Thomas Hill’s Native American Drinking is a major contribution to the anthropology of alcohol use and abuse among Native Americans. Ethnography, ethnohistory, and biological anthropology are woven into one of the most well-rounded and comprehensive volumes on the subject. Native American Drinking compiles and revises a number of Hill’s articles on drinking behavior in the upper Midwest. Hill’s descriptions and analyses of drinking behavior among the Indians of Sioux City in the late 20th century remain the best ethnographic accounts of Native American Drinking behavior in the literature. The detailed and nuanced exploration of the varied contexts of drinking behavior add a dynamic dimension that goes beyond studies of the incidence of alcohol dependency so prevalent in the literature. The discussion of problem drinking is framed by synthesizing recent research concerning ethnic differences in the genetics of alcohol metabolism. Hill deftly situates patterns of drinking within the social and economic circumstances of individuals and traces changes in alcohol through the life cycles of individuals. Through a careful and cogent use of historical documents, informed by the insights developed in his ethnographic work, Hill demonstrates how drinking styles and patterns of alcohol use changed among the Nebraska Winnebago in response to social conditions. The historical spread of Peyotism and its role in curbing alcohol abuse are also examined. More significantly, Hill draws from this history lessons that are relevant for contemporary approaches to alcohol counseling and treatment programs. –Dr. Eric Henderson, Dean of Arts and Sciences, Northland Pioneer College
Native American Drinking is a “must read” for anyone curious or concerned about Native American Drinking. The book is comprehensive and carefully researched. It is geared toward both academic audiences and the wider public. By virtue of the topic and the breadth of complicated and often contentious issues encompassed in the book, Native American Drinking will likely spark lively discussion and debate. A particular strength of the volume derives from (1) its thorough coverage of studies conducted by a broad array of different scholars with respect to Native American Drinking and (2) considerable and rich data collected by Hill … among Native Americans in Sioux City, Iowa, with respect to their drinking histories and drinking impact. English language publications on the topic are thoroughly referenced.
In Hill’s field work, Native Americans most heavily represented are from the Santee and Winnebago tribal groups living in Sioux City, Iowa. He conducted in-depth research with a restricted number of Native Americans as a means to better understand their complex life histories revolving around alcohol beverage consumption and related problems. Data were compiled from different agency records; from a wide range of written documents; from direct observation of events; through participation in various activities; [and] via various interview formats (formal, informal, focused)…. Hill’s decision to draw upon such a broad array of research methods and to focus on in-depth study of a limited sample derives, in part, from his prior training experience in a research and psychiatry program at the University of Washington, where he worked with mentors anthropologist James Spradley and psychiatrist Mansell Patterson…. The core of the book focuses on rich data that Hill collected among the Sioux City Indians…. Through stories related by the Native Americans, he provides a comprehensive picture of drinking patterns and life styles of urban Indians (chapter 4); changes over the life cycle with regard to “drinking norms and constraints” (chapter 5); “drunken comportment” as evidenced among the Sioux City Native Americans (chapter 6); issues regarding “problem drinking” (chapter 7); a focused ethnohistorical treatment of the Nebraska Winnebago (chapter 8); a very compelling portrayal of the application of the Peyote religion for Native American therapeutic treatment of drinking-related problems (chapter 9); and insights Hill gained in this research regarding heavy drinking, diversity of drinking patterns within societies, and alternative perspectives to understanding these issues better (chapter 10).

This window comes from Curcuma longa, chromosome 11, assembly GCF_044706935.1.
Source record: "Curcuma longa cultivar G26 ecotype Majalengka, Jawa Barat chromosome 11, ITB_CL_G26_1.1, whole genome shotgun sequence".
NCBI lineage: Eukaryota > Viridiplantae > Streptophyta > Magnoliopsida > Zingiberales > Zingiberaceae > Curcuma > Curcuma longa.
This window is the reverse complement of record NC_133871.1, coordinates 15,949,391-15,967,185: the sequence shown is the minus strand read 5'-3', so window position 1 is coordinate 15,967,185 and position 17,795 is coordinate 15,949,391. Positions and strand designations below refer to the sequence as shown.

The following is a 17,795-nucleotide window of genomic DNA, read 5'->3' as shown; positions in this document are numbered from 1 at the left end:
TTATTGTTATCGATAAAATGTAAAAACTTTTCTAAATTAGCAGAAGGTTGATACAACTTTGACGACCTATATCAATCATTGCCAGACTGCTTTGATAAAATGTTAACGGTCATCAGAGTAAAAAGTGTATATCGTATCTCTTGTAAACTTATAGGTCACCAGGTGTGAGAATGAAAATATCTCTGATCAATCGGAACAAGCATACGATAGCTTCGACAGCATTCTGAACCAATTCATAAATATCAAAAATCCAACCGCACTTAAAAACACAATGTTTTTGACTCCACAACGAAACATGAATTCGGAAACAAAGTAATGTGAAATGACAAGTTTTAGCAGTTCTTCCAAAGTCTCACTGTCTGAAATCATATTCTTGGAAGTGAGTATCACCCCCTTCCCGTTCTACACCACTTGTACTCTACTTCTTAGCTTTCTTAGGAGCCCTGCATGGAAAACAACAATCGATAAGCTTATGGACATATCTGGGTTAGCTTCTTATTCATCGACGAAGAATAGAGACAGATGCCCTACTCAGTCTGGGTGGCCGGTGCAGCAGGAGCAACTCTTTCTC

Hill addresses ethnic/racial differences in alcohol metabolism in a section of the chapter on problem drinking. It is worth reiterating here, his conclusion regarding the data on genetic variation and problem drinking among Native Americans: “no biological characteristics unique to North American Indians have been established that indicate they are at any greater risk of becoming problem drinkers than are Caucasian Americans.” –Dr. Linda Bennett, Professor of Anthropology and Associate Dean, U of Memphis
In Native American Drinking Hill contemporizes his earlier ethnographic and ethnohistorical conclusions by exhaustively applying to and evaluating the impact and significance of relevant sociopsychological, pharmacological, and dependence intervention studies published subsequent to the publication of his field work findings. His summarization and integration of succeeding research findings in the substance use literature is blessedly coherent due in large part, I suggest, to Hill’s excellent writing and teaching skills honed in a long career as a researcher and educator.